|Publication number||US6363116 B1|
|Application number||US 09/122,615|
|Publication date||Mar 26, 2002|
|Filing date||Jul 25, 1998|
|Priority date||Apr 4, 1997|
|Also published as||DE69919793D1, DE69919793T2, EP0977446A2, EP0977446A3, EP0977446B1|
|Publication number||09122615, 122615, US 6363116 B1, US 6363116B1, US-B1-6363116, US6363116 B1, US6363116B1|
|Inventors||John W. Edwards, Steven D. Maurer|
|Original Assignee||Tektronix, Inc.|
|Export Citation||BiBTeX, EndNote, RefMan|
|Patent Citations (9), Non-Patent Citations (1), Referenced by (16), Classifications (9), Legal Events (4)|
|External Links: USPTO, USPTO Assignment, Espacenet|
This is a continuation-in-part of U.S. patent application Ser. No. 08/826,648 filed Apr. 4, 1997, now abandoned.
The present invention relates to the test and measurement of video image signals, and more particularly to video picture quality assessment using spatial location with or without subsampling.
Both subjective and objective measurements of video quality degradation in video image signals have been done. In subjective measurements human subjects visually compare and rate the degradation between an original and an impaired video image signal. Objective quality measurements are done by comparing an impaired video image signal to its original video image signal. The comparison includes such processing as transforming video image signals into bit-map form, adjusting mutual amplitude gain, offset and spatial shift, filtering them in some fashion, subtracting them from each other, then filtering some more and representing the results either as error maps or as statistics derived from these maps.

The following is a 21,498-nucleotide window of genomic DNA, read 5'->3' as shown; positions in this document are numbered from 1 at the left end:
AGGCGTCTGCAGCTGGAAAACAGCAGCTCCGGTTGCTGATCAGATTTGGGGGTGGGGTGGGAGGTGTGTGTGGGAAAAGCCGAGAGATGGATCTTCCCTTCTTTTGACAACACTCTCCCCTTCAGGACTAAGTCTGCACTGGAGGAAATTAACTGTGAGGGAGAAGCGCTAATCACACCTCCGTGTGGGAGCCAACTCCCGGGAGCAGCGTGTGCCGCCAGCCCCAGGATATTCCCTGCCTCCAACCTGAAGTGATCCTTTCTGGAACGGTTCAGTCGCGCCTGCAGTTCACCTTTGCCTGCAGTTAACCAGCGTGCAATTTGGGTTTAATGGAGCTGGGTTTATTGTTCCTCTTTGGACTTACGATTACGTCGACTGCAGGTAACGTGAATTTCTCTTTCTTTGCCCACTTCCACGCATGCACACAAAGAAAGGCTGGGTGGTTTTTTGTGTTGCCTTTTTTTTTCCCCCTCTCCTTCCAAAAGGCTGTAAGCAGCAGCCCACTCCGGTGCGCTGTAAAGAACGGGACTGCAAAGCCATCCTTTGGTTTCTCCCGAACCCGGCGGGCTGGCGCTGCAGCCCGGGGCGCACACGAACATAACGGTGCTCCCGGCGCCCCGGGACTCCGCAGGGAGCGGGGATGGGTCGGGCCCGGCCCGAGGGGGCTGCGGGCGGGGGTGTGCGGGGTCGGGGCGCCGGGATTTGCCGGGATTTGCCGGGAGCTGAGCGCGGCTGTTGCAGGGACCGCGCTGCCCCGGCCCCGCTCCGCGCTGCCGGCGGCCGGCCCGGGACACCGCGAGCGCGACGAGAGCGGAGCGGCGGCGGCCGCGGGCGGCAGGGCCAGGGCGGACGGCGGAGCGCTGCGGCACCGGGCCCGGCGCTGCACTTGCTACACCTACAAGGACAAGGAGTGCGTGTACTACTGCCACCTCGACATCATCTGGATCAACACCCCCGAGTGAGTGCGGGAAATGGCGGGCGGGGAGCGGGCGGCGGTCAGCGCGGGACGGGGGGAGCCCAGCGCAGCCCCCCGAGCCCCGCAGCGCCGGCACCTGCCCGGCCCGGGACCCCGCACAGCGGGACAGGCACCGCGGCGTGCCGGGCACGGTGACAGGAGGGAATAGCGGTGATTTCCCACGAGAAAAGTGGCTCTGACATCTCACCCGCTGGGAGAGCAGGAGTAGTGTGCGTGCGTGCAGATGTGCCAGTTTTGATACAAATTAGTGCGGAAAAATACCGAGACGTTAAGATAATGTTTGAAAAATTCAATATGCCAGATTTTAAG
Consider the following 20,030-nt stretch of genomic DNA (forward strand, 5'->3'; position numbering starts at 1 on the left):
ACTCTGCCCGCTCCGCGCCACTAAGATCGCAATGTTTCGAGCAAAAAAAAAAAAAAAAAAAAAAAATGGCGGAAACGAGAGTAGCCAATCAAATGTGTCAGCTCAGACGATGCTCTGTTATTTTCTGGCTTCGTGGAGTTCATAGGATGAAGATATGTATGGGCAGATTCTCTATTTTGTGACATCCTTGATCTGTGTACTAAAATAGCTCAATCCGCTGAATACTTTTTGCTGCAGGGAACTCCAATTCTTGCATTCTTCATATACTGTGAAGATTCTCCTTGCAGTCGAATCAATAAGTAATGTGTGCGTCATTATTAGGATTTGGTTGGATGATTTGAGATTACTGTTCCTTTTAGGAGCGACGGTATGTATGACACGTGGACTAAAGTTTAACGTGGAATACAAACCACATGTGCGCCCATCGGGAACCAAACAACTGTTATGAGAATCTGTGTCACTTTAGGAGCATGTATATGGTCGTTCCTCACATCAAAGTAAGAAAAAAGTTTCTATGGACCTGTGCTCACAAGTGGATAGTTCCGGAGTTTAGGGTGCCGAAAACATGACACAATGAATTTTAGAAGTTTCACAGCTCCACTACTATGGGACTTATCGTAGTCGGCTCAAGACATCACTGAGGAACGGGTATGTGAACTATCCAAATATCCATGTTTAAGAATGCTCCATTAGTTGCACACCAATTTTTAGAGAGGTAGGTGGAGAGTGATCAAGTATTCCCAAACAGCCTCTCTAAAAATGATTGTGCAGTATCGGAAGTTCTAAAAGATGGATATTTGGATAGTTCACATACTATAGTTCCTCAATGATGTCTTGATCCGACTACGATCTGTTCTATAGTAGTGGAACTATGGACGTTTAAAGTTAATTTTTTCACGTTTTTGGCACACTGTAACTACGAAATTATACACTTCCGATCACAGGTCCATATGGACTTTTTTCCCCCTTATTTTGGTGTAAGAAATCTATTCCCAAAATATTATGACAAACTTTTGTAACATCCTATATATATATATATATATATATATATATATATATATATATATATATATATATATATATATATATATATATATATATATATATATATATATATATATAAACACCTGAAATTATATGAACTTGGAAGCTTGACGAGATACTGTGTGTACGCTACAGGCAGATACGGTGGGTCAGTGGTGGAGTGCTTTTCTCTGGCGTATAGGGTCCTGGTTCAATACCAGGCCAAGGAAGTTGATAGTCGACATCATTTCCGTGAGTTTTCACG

Subjective measurement methods suffer from a lack of reproducibility and consistency. Objective methods are mechanistic and lack the ability to differentiate between areas where human observers pay attention (“attentional factors”) and those areas without much interest to humans.
U.S. Pat. No. 5,940,124, filed Jul. 17, 1997 by Bozidar Janko and John Edwards entitled “Attentional Maps in Objective Measurement of Video Quality Degradation”, addresses content-based picture quality by describing a method of isolating a particular content element, such as a human face, and applying a greater quality weighting to such element. However this method requires either a manual input as to which elements in the picture should be weighted more or a special processing algorithm that makes such a determination for every picture.